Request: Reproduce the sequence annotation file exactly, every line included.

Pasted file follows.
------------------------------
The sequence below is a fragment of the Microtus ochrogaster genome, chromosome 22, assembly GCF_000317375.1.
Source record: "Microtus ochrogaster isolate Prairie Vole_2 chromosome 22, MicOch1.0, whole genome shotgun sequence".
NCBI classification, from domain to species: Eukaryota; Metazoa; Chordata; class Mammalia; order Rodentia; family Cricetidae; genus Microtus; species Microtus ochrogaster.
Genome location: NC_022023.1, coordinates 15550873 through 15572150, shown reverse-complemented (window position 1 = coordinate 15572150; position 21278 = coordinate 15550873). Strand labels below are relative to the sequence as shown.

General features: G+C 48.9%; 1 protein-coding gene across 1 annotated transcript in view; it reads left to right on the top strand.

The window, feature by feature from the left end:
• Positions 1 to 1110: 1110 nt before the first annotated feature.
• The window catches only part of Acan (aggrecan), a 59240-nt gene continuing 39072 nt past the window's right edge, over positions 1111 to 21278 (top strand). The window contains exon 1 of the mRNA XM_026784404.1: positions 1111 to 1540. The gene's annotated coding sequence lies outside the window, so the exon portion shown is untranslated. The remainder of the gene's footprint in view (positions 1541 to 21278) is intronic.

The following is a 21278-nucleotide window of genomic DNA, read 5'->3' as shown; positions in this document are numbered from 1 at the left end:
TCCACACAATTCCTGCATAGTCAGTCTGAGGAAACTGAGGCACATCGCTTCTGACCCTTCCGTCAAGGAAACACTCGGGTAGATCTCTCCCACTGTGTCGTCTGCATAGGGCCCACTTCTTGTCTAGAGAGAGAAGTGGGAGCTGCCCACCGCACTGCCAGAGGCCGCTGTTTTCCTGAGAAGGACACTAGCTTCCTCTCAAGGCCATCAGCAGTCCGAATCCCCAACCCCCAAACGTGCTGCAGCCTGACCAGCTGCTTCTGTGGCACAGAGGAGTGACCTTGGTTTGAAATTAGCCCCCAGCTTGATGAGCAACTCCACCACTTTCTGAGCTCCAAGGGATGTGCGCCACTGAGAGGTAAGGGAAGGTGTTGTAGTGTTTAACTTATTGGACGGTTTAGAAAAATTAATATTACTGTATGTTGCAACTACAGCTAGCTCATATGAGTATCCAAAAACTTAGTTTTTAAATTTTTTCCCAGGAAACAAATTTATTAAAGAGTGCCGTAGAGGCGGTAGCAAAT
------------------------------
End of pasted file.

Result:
The sequence below is a fragment of the Microtus ochrogaster genome, chromosome 22, assembly GCF_000317375.1.
Source record: "Microtus ochrogaster isolate Prairie Vole_2 chromosome 22, MicOch1.0, whole genome shotgun sequence".
NCBI classification, from domain to species: Eukaryota; Metazoa; Chordata; class Mammalia; order Rodentia; family Cricetidae; genus Microtus; species Microtus ochrogaster.
Genome location: NC_022023.1, coordinates 15550873 through 15572150, shown reverse-complemented (window position 1 = coordinate 15572150; position 21278 = coordinate 15550873). Strand labels below are relative to the sequence as shown.

General features: G+C 48.9%; 1 protein-coding gene across 1 annotated transcript in view; it reads left to right on the top strand.

The window, feature by feature from the left end:
• Positions 1 to 1110: 1110 nt before the first annotated feature.
• The window catches only part of Acan (aggrecan), a 59240-nt gene continuing 39072 nt past the window's right edge, over positions 1111 to 21278 (top strand). The window contains exon 1 of the mRNA XM_026784404.1: positions 1111 to 1540. The gene's annotated coding sequence lies outside the window, so the exon portion shown is untranslated. The remainder of the gene's footprint in view (positions 1541 to 21278) is intronic.

The following is a 21278-nucleotide window of genomic DNA, read 5'->3' as shown; positions in this document are numbered from 1 at the left end:
TCCACACAATTCCTGCATAGTCAGTCTGAGGAAACTGAGGCACATCGCTTCTGACCCTTCCGTCAAGGAAACACTCGGGTAGATCTCTCCCACTGTGTCGTCTGCATAGGGCCCACTTCTTGTCTAGAGAGAGAAGTGGGAGCTGCCCACCGCACTGCCAGAGGCCGCTGTTTTCCTGAGAAGGACACTAGCTTCCTCTCAAGGCCATCAGCAGTCCGAATCCCCAACCCCCAAACGTGCTGCAGCCTGACCAGCTGCTTCTGTGGCACAGAGGAGTGACCTTGGTTTGAAATTAGCCCCCAGCTTGATGAGCAACTCCACCACTTTCTGAGCTCCAAGGGATGTGCGCCACTGAGAGGTAAGGGAAGGTGTTGTAGTGTTTAACTTATTGGACGGTTTAGAAAAATTAATATTACTGTATGTTGCAACTACAGCTAGCTCATATGAGTATCCAAAAACTTAGTTTTTAAATTTTTTCCCAGGAAACAAATTTATTAAAGAGTGCCGTAGAGGCGGTAGCAAAT